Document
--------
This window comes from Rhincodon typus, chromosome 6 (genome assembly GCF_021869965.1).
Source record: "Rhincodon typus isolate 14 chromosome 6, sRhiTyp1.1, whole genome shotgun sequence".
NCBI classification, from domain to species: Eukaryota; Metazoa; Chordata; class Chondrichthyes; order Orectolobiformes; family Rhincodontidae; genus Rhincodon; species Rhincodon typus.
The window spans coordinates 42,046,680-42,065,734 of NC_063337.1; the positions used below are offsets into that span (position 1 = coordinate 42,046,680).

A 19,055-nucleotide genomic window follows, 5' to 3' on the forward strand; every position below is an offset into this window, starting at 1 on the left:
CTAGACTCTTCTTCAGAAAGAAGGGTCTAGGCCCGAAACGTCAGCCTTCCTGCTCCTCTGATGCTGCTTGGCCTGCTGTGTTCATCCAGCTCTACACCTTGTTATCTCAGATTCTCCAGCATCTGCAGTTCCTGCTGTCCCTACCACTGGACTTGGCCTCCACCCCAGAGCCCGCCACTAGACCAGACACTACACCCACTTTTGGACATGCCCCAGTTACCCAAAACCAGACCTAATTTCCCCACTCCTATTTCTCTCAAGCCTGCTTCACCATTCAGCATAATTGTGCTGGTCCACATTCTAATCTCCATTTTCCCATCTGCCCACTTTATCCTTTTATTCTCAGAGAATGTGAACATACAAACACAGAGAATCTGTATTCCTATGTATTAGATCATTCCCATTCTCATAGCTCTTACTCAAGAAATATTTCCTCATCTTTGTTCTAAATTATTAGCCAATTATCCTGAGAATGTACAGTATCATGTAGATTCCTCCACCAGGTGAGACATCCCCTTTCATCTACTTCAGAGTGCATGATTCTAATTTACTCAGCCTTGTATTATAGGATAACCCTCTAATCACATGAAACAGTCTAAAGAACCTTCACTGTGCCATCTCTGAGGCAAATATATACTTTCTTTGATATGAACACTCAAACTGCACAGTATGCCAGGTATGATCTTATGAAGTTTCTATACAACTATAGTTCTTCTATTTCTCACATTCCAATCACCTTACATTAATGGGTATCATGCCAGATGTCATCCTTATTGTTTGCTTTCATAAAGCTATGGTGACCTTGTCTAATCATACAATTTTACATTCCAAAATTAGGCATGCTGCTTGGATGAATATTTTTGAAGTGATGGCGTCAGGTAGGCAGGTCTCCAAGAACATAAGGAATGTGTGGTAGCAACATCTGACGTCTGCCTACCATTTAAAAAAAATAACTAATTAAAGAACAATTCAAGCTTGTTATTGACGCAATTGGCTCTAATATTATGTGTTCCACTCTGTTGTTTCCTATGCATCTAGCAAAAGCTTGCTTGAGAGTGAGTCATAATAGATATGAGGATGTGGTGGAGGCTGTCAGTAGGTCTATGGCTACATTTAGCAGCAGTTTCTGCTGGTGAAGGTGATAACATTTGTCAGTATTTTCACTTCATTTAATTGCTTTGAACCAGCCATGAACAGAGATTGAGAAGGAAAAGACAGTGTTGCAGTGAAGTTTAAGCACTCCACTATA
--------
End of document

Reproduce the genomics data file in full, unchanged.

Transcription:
This window comes from Rhincodon typus, chromosome 6 (genome assembly GCF_021869965.1).
Source record: "Rhincodon typus isolate 14 chromosome 6, sRhiTyp1.1, whole genome shotgun sequence".
NCBI classification, from domain to species: Eukaryota; Metazoa; Chordata; class Chondrichthyes; order Orectolobiformes; family Rhincodontidae; genus Rhincodon; species Rhincodon typus.
The window spans coordinates 42,046,680-42,065,734 of NC_063337.1; the positions used below are offsets into that span (position 1 = coordinate 42,046,680).

A 19,055-nucleotide genomic window follows, 5' to 3' on the forward strand; every position below is an offset into this window, starting at 1 on the left:
CTAGACTCTTCTTCAGAAAGAAGGGTCTAGGCCCGAAACGTCAGCCTTCCTGCTCCTCTGATGCTGCTTGGCCTGCTGTGTTCATCCAGCTCTACACCTTGTTATCTCAGATTCTCCAGCATCTGCAGTTCCTGCTGTCCCTACCACTGGACTTGGCCTCCACCCCAGAGCCCGCCACTAGACCAGACACTACACCCACTTTTGGACATGCCCCAGTTACCCAAAACCAGACCTAATTTCCCCACTCCTATTTCTCTCAAGCCTGCTTCACCATTCAGCATAATTGTGCTGGTCCACATTCTAATCTCCATTTTCCCATCTGCCCACTTTATCCTTTTATTCTCAGAGAATGTGAACATACAAACACAGAGAATCTGTATTCCTATGTATTAGATCATTCCCATTCTCATAGCTCTTACTCAAGAAATATTTCCTCATCTTTGTTCTAAATTATTAGCCAATTATCCTGAGAATGTACAGTATCATGTAGATTCCTCCACCAGGTGAGACATCCCCTTTCATCTACTTCAGAGTGCATGATTCTAATTTACTCAGCCTTGTATTATAGGATAACCCTCTAATCACATGAAACAGTCTAAAGAACCTTCACTGTGCCATCTCTGAGGCAAATATATACTTTCTTTGATATGAACACTCAAACTGCACAGTATGCCAGGTATGATCTTATGAAGTTTCTATACAACTATAGTTCTTCTATTTCTCACATTCCAATCACCTTACATTAATGGGTATCATGCCAGATGTCATCCTTATTGTTTGCTTTCATAAAGCTATGGTGACCTTGTCTAATCATACAATTTTACATTCCAAAATTAGGCATGCTGCTTGGATGAATATTTTTGAAGTGATGGCGTCAGGTAGGCAGGTCTCCAAGAACATAAGGAATGTGTGGTAGCAACATCTGACGTCTGCCTACCATTTAAAAAAAATAACTAATTAAAGAACAATTCAAGCTTGTTATTGACGCAATTGGCTCTAATATTATGTGTTCCACTCTGTTGTTTCCTATGCATCTAGCAAAAGCTTGCTTGAGAGTGAGTCATAATAGATATGAGGATGTGGTGGAGGCTGTCAGTAGGTCTATGGCTACATTTAGCAGCAGTTTCTGCTGGTGAAGGTGATAACATTTGTCAGTATTTTCACTTCATTTAATTGCTTTGAACCAGCCATGAACAGAGATTGAGAAGGAAAAGACAGTGTTGCAGTGAAGTTTAAGCACTCCACTATA